PRACTICAL TIPS FOR EXERCISE HYDRATION
#1: DRINK TO THIRST
Thirst is a tightly regulated system. You do not usually need to go beyond it. And when you do drink, remember to:
#2: DRINK ELECTROLYTE WATER
You lose both sodium and water through sweat. If you only replace the water, your sodium levels will fall. Then you will feel and perform like garbage.
- Two options here:
- Mix up your own electrolyte home-brew.
- Use a high-sodium electrolyte drink mix like Liquid IV (Costco), Ultima (Amazon, Walmart)
- Gatorade, Propel, Pedialyte, or anything with electrolytes in it.
- Remember, athletes can lose up to 7 grams of sodium per day while exercising in warm climates. You may need more than one stick on the sweatiest of days! Start hydrating the night before and limit the amount of coffee prior to exercise since coffee is a diuretic. (Coffee, tea, soda, and alcohol are drinks that people associate with dehydration)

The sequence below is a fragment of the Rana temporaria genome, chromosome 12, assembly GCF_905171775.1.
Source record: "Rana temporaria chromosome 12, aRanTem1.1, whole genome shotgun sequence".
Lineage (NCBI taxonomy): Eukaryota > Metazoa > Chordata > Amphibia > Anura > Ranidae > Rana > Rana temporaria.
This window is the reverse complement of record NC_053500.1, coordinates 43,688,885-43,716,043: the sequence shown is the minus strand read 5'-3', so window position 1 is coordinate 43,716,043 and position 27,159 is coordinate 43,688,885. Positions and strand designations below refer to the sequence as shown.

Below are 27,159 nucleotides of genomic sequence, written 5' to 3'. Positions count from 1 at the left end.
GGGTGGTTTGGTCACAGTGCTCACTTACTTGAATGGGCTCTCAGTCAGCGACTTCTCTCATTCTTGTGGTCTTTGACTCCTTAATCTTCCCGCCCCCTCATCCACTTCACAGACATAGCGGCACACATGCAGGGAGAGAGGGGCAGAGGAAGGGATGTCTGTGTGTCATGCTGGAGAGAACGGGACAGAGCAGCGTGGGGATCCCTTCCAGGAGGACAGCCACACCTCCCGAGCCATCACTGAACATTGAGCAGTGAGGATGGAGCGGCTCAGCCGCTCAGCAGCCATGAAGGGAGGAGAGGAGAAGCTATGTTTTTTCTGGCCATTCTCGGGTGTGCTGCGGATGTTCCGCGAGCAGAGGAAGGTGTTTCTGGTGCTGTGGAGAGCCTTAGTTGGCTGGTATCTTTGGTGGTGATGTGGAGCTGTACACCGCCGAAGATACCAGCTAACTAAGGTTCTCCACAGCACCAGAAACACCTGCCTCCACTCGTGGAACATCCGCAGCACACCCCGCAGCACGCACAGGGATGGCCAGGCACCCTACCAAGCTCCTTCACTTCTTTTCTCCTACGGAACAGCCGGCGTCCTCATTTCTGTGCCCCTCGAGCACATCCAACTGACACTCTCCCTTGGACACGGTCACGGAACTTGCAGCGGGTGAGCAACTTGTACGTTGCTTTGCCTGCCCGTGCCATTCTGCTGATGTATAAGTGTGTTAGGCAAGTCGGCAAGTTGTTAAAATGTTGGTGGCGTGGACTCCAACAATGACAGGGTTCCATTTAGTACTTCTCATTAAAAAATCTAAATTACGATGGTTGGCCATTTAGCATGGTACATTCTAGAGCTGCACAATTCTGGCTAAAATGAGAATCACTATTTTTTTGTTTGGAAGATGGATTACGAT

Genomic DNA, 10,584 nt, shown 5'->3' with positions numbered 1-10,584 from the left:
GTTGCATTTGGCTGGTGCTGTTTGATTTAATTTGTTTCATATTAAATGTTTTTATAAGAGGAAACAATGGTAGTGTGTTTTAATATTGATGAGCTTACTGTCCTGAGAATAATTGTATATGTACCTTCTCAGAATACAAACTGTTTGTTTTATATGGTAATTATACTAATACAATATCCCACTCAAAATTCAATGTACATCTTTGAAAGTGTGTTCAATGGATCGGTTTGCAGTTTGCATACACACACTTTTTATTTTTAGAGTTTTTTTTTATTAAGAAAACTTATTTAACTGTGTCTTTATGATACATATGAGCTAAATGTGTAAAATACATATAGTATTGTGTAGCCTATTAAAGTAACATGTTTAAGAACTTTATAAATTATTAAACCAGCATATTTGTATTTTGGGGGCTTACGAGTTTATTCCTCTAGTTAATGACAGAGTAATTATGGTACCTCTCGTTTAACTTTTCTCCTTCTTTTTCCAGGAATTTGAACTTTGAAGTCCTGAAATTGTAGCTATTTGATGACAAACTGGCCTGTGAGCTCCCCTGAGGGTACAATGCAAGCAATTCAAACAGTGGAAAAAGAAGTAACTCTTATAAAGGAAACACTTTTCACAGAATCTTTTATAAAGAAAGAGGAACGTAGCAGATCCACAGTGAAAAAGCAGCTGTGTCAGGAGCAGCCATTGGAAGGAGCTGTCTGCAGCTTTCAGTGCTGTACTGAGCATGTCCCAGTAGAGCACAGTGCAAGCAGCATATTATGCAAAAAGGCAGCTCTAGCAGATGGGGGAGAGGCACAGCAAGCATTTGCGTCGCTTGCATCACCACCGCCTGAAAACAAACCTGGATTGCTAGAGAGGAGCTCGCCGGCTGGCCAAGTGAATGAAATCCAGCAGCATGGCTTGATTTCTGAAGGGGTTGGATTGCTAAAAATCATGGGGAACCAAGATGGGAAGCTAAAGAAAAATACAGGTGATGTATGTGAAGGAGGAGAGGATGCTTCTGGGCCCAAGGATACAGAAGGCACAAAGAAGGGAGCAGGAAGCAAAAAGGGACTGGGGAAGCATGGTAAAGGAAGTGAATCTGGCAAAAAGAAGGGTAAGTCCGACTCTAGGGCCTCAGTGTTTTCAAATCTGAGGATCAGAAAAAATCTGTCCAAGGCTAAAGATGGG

#3: HYDRATE BEFORE, DURING, AND AFTER EXERCISE
Don’t wait until the race is over to worry about hydration. Sip electrolyte water before and during exercise too.
#4: WHICH LIQUIDS ARE THE BEST
For most outdoor activities, good old-fashioned tap water does the trick. If your activity lasts an hour or more, either fruit juice diluted with water or a sports drink will provide carbohydrates for energy plus minerals to replace lost electrolytes (sodium, potassium, magnesium) in your sweat. Learn what electrolytes do, as well as which foods have the highest content.
Sports drinks like Gatorade, Powerade, and All Sport can give you a needed energy boost during your activity. They are designed to rapidly replace fluids and to increase the sugar (glucose) circulating in your blood.
How does dehydration affect athletic performance?
Our body is 50-65% water and proper hydration plays a role in everything from overall athletic performance and mental focus to immune health. Dehydration can negatively impact performance and cause early fatigue. Symptoms of dehydration include headache, dark urine, dizziness, fatigue, irritability, poor appetite, nausea, and cramping.
WEBMD Article: Kathleen M. Zelman, MPH, RD, LD
Article written by: Robb Wolf